Saccharomyces cerevisiae, the budding yeast was long history as industrial baker’s yeast due to its ability to produce numerous product such as ethanol, acetate, industrial bakers etc. Interestingly, this yeast was also important tools for studying biological mechanism in eukaryotic cells including aging, autophagy, mitochondrial response etc. S. cerevisiae has arisen as a powerful chemical and genetic screening platform, due to a rapid workflow with experimental amenability and the availability of a wide range of genetic mutant libraries. Calorie restriction (CR) as the reduction of nutrients intake could promote yeast longevity through some pathways such as inhibition of nutrient sensing target of rapamycin (TOR), serine–threonine kinase (SCH9), protein adenylate cyclase (AC), protein kinase A (PKA) and ras, reduced ethanol, acetic acid and apoptotic process. In addition, CR also induces the expression of antioxidative proteins, sirtuin2 (Sir2), autophagy and induction of mitochondrial yeast adaptive response. Three methods, spotting test; chronological life span (CLS) and replicative life span (RLS) assays, have been developed to study aging in S. cerevisiae. Here, we present strategies for pharmacological anti-aging screens in yeast, discuss common pitfalls and summarize studies that have used yeast for drug discovery.
- Saccharomyces cerevisiae
- calorie restriction
- spotting test
- chronological life span
- replicative life span
The budding yeast
Scientist stated that
On the other hand, aging is a multifaceted process of accumulation of cellular, molecular and organ damage, leading to loss of function and increased vulnerability to disease following with the death. Indeed, there is a profound overlap between cellular and molecular pathways that influence aging and those linked to neurodegeneration, cancer, metabolic syndrome, and cardiovascular disorders. Therefore, recent efforts have emerged at the identification of compounds that decelerate the aging process and thus may act as a preventive measure that collectively ameliorates age-related diseases . In fact, studies of aging in mammalian cells are limited by the long lifespan of common model organisms. Rats and mice live 3–5 years and primates up to 40. Nevertheless, aging studies, particularly in rodents, have been highly informative, of the prospective understanding of the genetic factors for modulating longevity . Alternatively, a second approach that has dramatically accelerated aging research is the use of invertebrate model organisms, which age more rapidly and are readily amenable to environmental and genetic manipulation. Even though a variety of organisms have been investigated, a majority of studies have employed worms (
The budding yeast
In this brief chapter, we discussed the utilization of
2. Aging interventing mechanisms in
Biological aging in
Ultimately, CR reported could affect in some distinctive pathways in yeast cells. The first pathway is nutrient-sensing which reduced activity of two major nutrient sensing pathways, due to CR condition, could extend yeast life span. Both nutrient sensing pathways are focused on an amino acid-sensing pathway, including the serine–threonine kinase SCH9 and the target of rapamycin (TOR). Notably, deletion or inhibition of SCH9 and TOR causes an increase of up to several fold in yeast life span. Alterations to reduce nutrient and protein synthesis in CR condition are strongly implicated in extension of yeast lifespan by reduced TOR/SCH9. Extension of yeast lifespan by reduced activity of the TOR pathway depends on the transcription factor Gis1, which activates many protective systems including Mn-SOD [6, 20].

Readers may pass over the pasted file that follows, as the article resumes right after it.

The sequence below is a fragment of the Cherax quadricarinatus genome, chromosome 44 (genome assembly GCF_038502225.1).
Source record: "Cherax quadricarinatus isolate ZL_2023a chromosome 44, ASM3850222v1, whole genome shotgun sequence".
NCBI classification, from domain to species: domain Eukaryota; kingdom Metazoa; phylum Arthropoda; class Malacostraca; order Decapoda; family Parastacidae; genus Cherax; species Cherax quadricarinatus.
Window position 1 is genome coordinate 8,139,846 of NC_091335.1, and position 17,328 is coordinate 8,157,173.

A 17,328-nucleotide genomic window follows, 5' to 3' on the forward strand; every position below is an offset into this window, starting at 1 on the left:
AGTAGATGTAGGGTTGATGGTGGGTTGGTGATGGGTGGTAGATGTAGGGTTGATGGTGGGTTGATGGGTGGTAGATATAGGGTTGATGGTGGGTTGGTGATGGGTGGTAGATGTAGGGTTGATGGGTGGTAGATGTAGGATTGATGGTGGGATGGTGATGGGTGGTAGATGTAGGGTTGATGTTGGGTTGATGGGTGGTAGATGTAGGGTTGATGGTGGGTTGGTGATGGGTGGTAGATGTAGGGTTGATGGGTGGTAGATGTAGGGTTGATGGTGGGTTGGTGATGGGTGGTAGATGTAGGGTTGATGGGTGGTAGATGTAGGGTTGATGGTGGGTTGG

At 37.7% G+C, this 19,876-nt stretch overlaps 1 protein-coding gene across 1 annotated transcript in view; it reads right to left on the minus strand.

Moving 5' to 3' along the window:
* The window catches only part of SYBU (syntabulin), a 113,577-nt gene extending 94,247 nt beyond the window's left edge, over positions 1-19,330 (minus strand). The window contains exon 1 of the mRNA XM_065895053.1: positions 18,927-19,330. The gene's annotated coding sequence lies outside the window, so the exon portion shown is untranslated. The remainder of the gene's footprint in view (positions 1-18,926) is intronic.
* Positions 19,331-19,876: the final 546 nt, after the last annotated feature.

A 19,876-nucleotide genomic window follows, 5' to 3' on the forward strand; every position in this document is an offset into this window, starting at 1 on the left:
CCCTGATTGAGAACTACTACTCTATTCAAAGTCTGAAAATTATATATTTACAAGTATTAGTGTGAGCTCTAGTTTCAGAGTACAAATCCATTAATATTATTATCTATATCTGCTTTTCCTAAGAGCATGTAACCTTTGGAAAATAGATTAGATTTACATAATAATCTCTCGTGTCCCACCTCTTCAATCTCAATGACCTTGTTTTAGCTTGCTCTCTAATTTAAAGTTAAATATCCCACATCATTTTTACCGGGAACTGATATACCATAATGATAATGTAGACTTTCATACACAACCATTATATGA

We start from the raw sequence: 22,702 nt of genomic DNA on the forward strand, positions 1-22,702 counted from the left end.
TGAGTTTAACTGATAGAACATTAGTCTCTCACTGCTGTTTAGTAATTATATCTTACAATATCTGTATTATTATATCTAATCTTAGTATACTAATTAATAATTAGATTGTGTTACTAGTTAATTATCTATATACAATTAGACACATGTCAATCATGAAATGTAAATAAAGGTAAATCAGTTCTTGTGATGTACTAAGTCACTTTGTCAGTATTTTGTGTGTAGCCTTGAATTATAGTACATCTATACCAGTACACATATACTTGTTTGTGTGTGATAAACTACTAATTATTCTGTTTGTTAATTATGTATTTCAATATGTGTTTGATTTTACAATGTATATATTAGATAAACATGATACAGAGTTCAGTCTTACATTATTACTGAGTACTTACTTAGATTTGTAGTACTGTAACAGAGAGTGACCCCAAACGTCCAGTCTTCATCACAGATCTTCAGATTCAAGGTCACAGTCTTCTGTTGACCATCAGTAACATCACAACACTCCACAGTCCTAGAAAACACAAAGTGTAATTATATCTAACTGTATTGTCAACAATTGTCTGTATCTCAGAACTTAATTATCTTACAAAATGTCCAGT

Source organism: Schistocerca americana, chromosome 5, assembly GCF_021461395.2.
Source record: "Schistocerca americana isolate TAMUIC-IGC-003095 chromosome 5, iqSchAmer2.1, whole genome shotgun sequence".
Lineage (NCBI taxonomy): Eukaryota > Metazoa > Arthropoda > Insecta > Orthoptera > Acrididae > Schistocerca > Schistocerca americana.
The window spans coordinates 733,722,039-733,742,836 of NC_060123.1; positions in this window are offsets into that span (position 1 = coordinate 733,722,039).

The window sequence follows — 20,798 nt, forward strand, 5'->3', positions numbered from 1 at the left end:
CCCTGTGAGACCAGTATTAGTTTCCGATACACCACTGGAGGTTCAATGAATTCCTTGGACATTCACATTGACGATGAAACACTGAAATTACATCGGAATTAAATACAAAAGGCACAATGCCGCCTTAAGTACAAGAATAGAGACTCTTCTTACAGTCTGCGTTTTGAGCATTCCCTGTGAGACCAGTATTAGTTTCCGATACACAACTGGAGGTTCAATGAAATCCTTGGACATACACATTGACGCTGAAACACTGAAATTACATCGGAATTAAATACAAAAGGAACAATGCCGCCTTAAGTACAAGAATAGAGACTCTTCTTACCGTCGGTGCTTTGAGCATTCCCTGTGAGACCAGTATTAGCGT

Further, the second pathway includes three proteins including adenylate cyclase (AC), protein kinase A (PKA), and Ras which will inhibit by CR conditions. The activation of two transcription factors (Msn2 and Msn4) that control cellular protection systems is required to mediate the effect of reduced Ras-AC-PKA signaling on yeast lifespan extension. Extension of yeast lifespan by these pathways needs the antioxidant enzyme Mn-SOD (superoxide dismutase), which scavenges the superoxide free radical [11, 21]. Intriguingly, superoxide level increases during yeast aging and is reduced in yeast mutants deficient in Tor-SCH9 or Ras-AC-PKA signaling. As for the yeast cells grow in the high glucose medium, could produce ethanol or acetic acid, which also contribute to chronological aging. Interestingly, deletion of SCH9 or TOR1 promotes removal of ethanol and acetic acid and accumulation of glycerol in the medium and further extend chronological life span by mechanisms similar to those of dietary restriction . More importantly, decreased signaling by the Tor-SCH9 and Ras-AC-PKA pathways is important in response to glucose restriction as well as increased transcriptional activity of Msn2 and Msn4, and the consequent affecting the expression of Pnc1 [nicotinamide deaminase that promotes the activity of the nicotinamide adenine dinucleotide (NAD)- dependent deacetylase Sirtuin 2/Sir2]. The Sir2 have been extensively studied for their potential role as conserved modulators of anti-aging in a various of organisms, including mammals . One mechanism by which Sir2 activity promotes yeast longevity is by suppressing homologous recombination in the rDNA that can promote the formation of extrachromosomal rDNA circles (ERCs). In fact, rDNA instability in general suggested the primary defect causing senescence and cell death .
Notably, another crucial mechanism that closely related with yeast aging is autophagy. This cellular process is reported as a highly conserved in organisms from yeast to human, which involves degradation of damaged organelles, circulation of amino acids, proteins, and other metabolites. It also regulates the genomic integrity via suppression of cell division in yeast under CR condition. Notably, decreased or dysfunction expression of autophagy genes leads to shorter lifespan in yeast and fruit fly. Conversely, enhanced autophagy promotes the longevity in aging models and suggested could protect against aging and age-related disorders [25, 26]. Another mechanisms which closely related with yeast aging is mitochondrial adaptive response signaling. Mitochondrial organelle is known to have a basic role in aging and age-related diseases. This organelle contributes to the ATP production, cell homeostasis, and imbalanced reactive oxygen species (ROS) creating a basic role of the cells regulation . In common condition, mitochondrial produces toxic ROS as by product of respiration process. However, on the CR condition, mitochondrial would be more active due to the shift metabolic process occurs from fermentation to respiration (CR) resulting ROS at the initial growth phases, as well. Consequently, yeast cells will adapt (pre-adaptation) with the ROS molecules strating from early growth stage and thus might activate defence mechanisms in the late of growth phase ensuring protection against higher doses of ROS. Those defence mechanisms likely activated antioxidative enzyme i.e. superoxide dismutase (SOD), catalase or glutathione peroxidase and therefore increase yeast lifespan (Figure 2) [28, 29].